Cubs more interested in arms than sluggers
BY GORDON WITTENMYER firstname.lastname@example.org November 1, 2011 10:02PM
2011 World Series Game 6 - Texas Rangers v St Louis Cardinals
Updated: December 3, 2011 8:24AM
Cubs fans with slugging first basemen on their free-agent wish lists this holiday season might want to start thinking more in terms of arms than bats.
As the Cubs introduced new general manager Jed Hoyer, his comments regarding Prince Fielder and Albert Pujols were no more suggestive of a splashy move than Theo Epstein’s a week earlier.
‘‘It’s too early to say, but I think it’s fair to say we have to spend time rebuilding the pitching staff,’’ Hoyer said Tuesday during a news conference that spotlighted the Theo Trio, including Hoyer’s former San Diego Padres colleague Jason McLeod, the Cubs’ scouting and player development boss.
‘‘I look at what happened last year from the outside,’’ Hoyer said, ‘‘losing two starting pitchers [Andrew Cashner, Randy Wells] the first week of the season — it’s very difficult for any team to survive that. But certainly the Cubs didn’t have the depth to do that. . . . Even though we have confidence in a lot of the starters that are here, we have to have more.’’
Updates on other orders of business as the new top execs settle in:
Epstein acknowledged a ‘‘6-to-7-hour’’ meeting Thursday involving him, Quade and Hoyer that he called ‘‘productive’’ and ‘‘thorough.’’ Epstein and Hoyer say they’re still talking about the issue and plan to meet with Quade, who has a year left on his contract, again this week. ‘‘We hope to have a resolution on this matter certainly within a week,’’ Epstein said.
The enigmatic one-time ace who packed his locker and quit on the team in August still is not expected back for the final year ($18 million) of his contract, but don’t expect Epstein or Hoyer to actually say that and obliterate whatever sliver of a market there might be to trade Z. Best quotes of the day on the subject involved Epstein commandeering the mike and describing an ‘‘enlightening’’ conversation with Zambrano’s agent, Barry Praver, and other ‘‘enlightening’’ conversations with incumbent Cubs staff. Maybe he can share a Pepsi with Ozzie Guillen and enlighten his load on the Miami Marlins.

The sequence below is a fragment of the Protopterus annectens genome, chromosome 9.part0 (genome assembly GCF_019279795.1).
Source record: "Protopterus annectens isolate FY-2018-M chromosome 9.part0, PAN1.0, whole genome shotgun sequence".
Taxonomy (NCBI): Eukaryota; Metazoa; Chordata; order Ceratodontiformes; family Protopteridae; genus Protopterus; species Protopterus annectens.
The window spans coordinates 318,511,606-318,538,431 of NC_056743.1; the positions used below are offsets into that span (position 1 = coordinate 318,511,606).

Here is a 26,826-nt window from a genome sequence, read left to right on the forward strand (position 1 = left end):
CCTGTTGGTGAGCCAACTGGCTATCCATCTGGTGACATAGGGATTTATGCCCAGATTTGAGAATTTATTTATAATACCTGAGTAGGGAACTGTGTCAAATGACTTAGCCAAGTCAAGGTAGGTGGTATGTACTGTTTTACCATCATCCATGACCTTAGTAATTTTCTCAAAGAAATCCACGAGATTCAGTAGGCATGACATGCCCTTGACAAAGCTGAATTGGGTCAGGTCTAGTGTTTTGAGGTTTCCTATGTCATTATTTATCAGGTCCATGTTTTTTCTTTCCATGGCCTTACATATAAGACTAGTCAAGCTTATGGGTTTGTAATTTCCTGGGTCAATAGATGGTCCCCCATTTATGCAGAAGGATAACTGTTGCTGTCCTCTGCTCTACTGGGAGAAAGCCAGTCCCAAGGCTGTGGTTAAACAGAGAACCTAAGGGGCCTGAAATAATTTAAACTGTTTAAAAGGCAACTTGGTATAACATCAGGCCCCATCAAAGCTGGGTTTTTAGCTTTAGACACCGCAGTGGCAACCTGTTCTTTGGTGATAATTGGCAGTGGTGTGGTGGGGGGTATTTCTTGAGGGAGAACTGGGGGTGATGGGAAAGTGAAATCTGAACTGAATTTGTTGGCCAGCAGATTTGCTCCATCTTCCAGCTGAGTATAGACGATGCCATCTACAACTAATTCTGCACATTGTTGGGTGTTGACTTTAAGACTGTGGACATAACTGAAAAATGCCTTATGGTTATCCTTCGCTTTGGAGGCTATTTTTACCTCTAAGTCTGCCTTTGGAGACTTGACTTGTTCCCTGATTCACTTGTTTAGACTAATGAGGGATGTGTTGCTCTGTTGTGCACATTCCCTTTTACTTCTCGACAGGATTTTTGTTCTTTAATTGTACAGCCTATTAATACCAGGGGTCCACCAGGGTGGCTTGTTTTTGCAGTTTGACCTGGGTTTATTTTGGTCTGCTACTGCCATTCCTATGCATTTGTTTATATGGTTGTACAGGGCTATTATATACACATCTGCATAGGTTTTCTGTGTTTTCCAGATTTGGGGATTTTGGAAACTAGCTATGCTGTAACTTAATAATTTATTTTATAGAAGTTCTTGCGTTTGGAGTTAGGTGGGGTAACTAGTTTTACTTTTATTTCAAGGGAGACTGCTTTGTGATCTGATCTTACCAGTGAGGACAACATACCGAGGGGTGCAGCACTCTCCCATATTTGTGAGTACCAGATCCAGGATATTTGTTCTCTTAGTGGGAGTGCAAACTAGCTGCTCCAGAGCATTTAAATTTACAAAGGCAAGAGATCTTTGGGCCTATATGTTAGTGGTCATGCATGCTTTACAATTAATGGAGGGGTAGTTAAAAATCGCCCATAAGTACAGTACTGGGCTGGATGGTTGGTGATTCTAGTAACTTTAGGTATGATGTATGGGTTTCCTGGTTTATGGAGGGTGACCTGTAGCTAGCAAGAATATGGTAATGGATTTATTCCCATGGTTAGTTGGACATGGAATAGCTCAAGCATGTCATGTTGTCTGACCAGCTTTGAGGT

Hoyer said Bush will be retained in the assistant general manager role he served with predecessor Jim Hendry. For now, much of the front office remains intact, with additions expected. ‘‘He’s a great baseball guy. He knows the organization incredibly well,’’ Hoyer said of Bush. ‘‘He’s well respected, and he’s going to be a big part of the inner circle here.’’
Hoyer calls Sandberg’s managerial candidacy ‘‘a bridge we’ll cross at some point potentially. But at this point,’’ he added, ‘‘we’re focused on the meeting we had with Mike on Thursday. . . . We’re not going to focus on [Sandberg] until we make a decision.’’ As for whether Sandberg could be invited back to the Cubs as a big-league coach, ‘‘That’s an issue I haven’t really spent a lot of time getting to the bottom of,’’ Hoyer said.
Tuesday’s deadline to resolve player compensation with the Boston Red Sox over Epstein was extended to the end of next week — a reflection of the parties’ heavy recent schedules during front-office transitions than any hitches in the process. … Hoyer exchanged texts with former GM Hendry and plans to meet with him over dinner and ‘‘hope to learn a lot.’’ . . . McLeod stressed the value of scouting director Tim Wilken and farm director Oneri Fleita as ‘‘part of the solution here’’ and suggested their staffs could be increased. . . . Epstein has reached out to special assistant Greg Maddux in hopes of securing his return next season, but that has yet to be resolved.